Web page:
Derived SI Units

We can derive many units from the seven SI base units, building our toolbox of standard units.


Volume is the measure of the amount of space occupied by an object. The standard SI unit of volume is defined by the base unit of length (the meter). The standard volume is a cubic meter (m3), a cube with an edge length of exactly one meter. To dispense a cubic meter of water, we could build a cubic box with edge lengths of exactly one meter. This box would hold a cubic meter of water or any other substance.

A more commonly used unit of volume is derived from the decimeter (0.1 m, or 10 cm). A cube with edge lengths of exactly one decimeter contains a volume of one cubic decimeter (dm3). A liter (L) is the more common name for the cubic decimeter.

A cubic centimeter (cm3) is the volume of a cube with an edge length of exactly one centimeter. The abbreviation cc (for cubic centimeter) is often used by health professionals. A cubic centimeter is equivalent to a milliliter (mL) and is 1/1000 of a liter.

(a) The relative volumes are shown for cubes of 1 m3, 1 dm3 (1 L), and 1 cm3 (1 mL) (not to scale). (b) The diameter of a dime is compared relative to the edge length of a 1-cm3 (1-mL) cube.


We use the mass and volume of a substance to determine its density. Thus, the units of density are defined by the base units of mass and length.

$$density = {mass \over volume}$$

The density of a substance is the ratio of the mass of a sample of the substance to its volume. The SI unit for density is the kilogram per cubic meter (kg/m3). For many situations, however, this is an inconvenient unit, and we often use grams per milliliter (g/mL) or gram per cubic centimeter (g/cm3) for the densities of liquids and solids respectively, and grams per liter (g/L) for gases. Although there are exceptions, most liquids and solids have densities that range from about 0.7 g/mL (the density of gasoline) to 19 g/cm3 (the density of gold, remember 1 mL=1 cm3). The density of air is about 1.2 g/L. The table below shows the densities of some common substances.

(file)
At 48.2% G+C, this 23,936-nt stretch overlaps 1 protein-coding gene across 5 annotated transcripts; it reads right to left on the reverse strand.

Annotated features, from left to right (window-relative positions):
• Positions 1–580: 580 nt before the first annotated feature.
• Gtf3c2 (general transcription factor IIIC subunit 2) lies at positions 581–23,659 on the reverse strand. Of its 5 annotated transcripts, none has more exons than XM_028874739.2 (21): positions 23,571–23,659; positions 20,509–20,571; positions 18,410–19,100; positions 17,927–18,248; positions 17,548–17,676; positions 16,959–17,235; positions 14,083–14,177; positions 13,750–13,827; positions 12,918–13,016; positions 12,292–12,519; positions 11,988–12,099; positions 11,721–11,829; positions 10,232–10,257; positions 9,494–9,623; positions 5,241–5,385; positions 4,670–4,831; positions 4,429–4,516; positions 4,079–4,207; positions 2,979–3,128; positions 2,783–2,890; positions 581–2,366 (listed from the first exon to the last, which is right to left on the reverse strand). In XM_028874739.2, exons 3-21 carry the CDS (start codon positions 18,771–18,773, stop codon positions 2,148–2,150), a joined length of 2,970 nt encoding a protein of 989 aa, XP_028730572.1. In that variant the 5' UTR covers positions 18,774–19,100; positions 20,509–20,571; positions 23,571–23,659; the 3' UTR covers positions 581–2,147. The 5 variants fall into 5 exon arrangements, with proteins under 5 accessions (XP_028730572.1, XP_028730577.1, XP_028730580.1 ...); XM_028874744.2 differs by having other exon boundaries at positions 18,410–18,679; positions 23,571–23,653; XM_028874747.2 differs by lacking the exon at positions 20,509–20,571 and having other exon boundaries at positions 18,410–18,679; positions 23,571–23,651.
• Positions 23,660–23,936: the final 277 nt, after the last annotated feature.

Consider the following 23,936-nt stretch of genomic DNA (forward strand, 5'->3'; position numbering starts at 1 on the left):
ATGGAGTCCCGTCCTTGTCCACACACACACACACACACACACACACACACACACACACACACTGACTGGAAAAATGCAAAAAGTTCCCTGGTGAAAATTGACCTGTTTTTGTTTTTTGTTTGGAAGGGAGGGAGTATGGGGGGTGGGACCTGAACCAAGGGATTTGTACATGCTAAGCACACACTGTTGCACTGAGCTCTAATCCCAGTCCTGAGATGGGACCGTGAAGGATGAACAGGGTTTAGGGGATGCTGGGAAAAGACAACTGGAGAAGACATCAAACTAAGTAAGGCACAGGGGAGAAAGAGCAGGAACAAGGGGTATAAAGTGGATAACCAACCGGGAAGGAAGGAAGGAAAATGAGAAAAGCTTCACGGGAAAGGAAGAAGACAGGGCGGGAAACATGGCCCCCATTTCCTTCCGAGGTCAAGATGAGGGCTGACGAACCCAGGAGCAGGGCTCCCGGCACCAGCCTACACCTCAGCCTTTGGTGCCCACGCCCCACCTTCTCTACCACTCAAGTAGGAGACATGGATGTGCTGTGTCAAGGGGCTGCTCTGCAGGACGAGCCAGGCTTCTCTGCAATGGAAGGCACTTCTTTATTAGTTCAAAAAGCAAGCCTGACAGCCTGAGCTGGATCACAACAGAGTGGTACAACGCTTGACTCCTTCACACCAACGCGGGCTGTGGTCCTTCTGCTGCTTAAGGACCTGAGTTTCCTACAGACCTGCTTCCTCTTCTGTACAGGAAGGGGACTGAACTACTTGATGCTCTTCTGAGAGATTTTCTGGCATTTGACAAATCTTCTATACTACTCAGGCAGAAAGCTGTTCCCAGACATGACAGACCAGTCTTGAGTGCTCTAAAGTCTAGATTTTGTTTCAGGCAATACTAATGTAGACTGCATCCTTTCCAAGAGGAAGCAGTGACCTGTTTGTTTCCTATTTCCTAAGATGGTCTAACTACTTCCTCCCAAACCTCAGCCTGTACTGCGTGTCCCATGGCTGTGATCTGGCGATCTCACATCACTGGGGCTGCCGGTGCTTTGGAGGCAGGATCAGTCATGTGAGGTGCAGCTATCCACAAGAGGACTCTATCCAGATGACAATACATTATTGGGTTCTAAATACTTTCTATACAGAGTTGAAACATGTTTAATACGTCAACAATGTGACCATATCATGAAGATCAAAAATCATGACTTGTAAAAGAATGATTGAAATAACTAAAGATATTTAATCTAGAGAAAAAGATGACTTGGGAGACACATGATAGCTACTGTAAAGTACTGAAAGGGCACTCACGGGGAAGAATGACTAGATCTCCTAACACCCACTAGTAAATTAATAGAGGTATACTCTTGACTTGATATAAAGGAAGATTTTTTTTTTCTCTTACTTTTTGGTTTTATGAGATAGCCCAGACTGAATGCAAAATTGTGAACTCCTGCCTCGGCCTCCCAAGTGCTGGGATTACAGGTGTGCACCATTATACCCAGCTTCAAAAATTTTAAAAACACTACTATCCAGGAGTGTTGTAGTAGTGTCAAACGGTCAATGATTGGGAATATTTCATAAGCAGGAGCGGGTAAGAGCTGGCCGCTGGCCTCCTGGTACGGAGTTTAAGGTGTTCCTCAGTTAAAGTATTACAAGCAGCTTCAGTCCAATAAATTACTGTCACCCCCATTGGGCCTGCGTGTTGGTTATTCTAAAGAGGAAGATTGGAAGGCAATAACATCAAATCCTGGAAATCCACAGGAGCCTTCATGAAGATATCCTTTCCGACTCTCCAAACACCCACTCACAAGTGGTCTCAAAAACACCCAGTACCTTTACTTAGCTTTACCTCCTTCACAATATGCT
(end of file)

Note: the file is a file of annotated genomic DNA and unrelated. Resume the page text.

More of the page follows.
Solids Liquids Gases (at 25 °C and 1 atm)
ice (at 0 °C) 0.92 g/cm3 water 1.0 g/cm3 dry air 1.20 g/L
oak (wood) 0.60–0.90 g/cm3 ethanol 0.79 g/cm3 oxygen 1.31 g/L
iron 7.9 g/cm3 acetone 0.79 g/cm3 nitrogen 1.14 g/L
copper 9.0 g/cm3 glycerin 1.26 g/cm3 carbon dioxide 1.80 g/L
lead 11.3 g/cm3 olive oil 0.92 g/cm3 helium 0.16 g/L
silver 10.5 g/cm3 gasoline 0.70–0.77 g/cm3 neon 0.83 g/L
gold 19.3 g/cm3 mercury 13.6 g/cm3 radon 9.1 g/L
Densities of Common Substances

Example: Calculation of Density

Gold — in bricks, bars, and coins — has been a form of currency for centuries. In order to swindle people into paying for a brick of gold without actually investing in a brick of gold, people have considered filling the centers of hollow gold bricks with lead to fool buyers into thinking that the entire brick is gold. It does not work: Lead is a dense substance, but its density is not as great as that of gold, 19.3 g/cm3.

What is the density of lead if a cube of lead has an edge length of 2.00 cm and a mass of 90.7 g?


The density of a substance can be calculated by dividing its mass by its volume. The volume of a cube is calculated by cubing the edge length. $$volume\,of\,lead\,cube\,=\,2.00\,cm\,×\,2.00\,cm\,×\,2.00\,cm\,=\,8.00\,cm^3$$ $$density\,=\frac{mass}{volume}=\frac{90.7\,g}{8.00\,cm^3}=\, 11.3 \frac{g}{cm^3}$$


The derived SI unit for pressure is the pascal (Pa), defined as:
$$\text{Pa} = \frac{\text{kg}}{\text{m s}^2} = \frac{\text{N}}{\text{m}^2}$$.

Since a Pascal is a relatively small force, many forces are reported in kilopascals (kPa). Watch your units in calculations to make sure you haven’t lost a factor of 1000.

The bar is another commonly used unit, though it is not strictly part of the SI. $$1\; \text{bar} = 100 000\; \text{Pa}$$. The bar is part of the modern definition of standard atmospheric pressure. (Standard pressure is 1 bar).